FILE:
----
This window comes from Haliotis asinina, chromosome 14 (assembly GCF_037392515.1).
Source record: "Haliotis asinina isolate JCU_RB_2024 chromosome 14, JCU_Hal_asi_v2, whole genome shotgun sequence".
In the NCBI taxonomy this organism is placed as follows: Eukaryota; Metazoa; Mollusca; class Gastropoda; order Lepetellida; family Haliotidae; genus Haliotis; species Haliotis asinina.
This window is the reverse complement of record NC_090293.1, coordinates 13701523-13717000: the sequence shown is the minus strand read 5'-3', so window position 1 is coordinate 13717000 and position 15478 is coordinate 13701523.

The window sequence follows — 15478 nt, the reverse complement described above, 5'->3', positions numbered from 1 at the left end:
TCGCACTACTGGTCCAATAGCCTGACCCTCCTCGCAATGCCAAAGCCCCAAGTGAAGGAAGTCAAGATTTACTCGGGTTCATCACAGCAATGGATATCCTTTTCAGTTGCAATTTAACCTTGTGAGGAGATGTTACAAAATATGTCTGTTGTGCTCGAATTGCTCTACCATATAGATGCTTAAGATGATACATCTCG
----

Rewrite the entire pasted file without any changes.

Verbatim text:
This window comes from Haliotis asinina, chromosome 14 (assembly GCF_037392515.1).
Source record: "Haliotis asinina isolate JCU_RB_2024 chromosome 14, JCU_Hal_asi_v2, whole genome shotgun sequence".
In the NCBI taxonomy this organism is placed as follows: Eukaryota; Metazoa; Mollusca; class Gastropoda; order Lepetellida; family Haliotidae; genus Haliotis; species Haliotis asinina.
This window is the reverse complement of record NC_090293.1, coordinates 13701523-13717000: the sequence shown is the minus strand read 5'-3', so window position 1 is coordinate 13717000 and position 15478 is coordinate 13701523.

The window sequence follows — 15478 nt, the reverse complement described above, 5'->3', positions numbered from 1 at the left end:
TCGCACTACTGGTCCAATAGCCTGACCCTCCTCGCAATGCCAAAGCCCCAAGTGAAGGAAGTCAAGATTTACTCGGGTTCATCACAGCAATGGATATCCTTTTCAGTTGCAATTTAACCTTGTGAGGAGATGTTACAAAATATGTCTGTTGTGCTCGAATTGCTCTACCATATAGATGCTTAAGATGATACATCTCG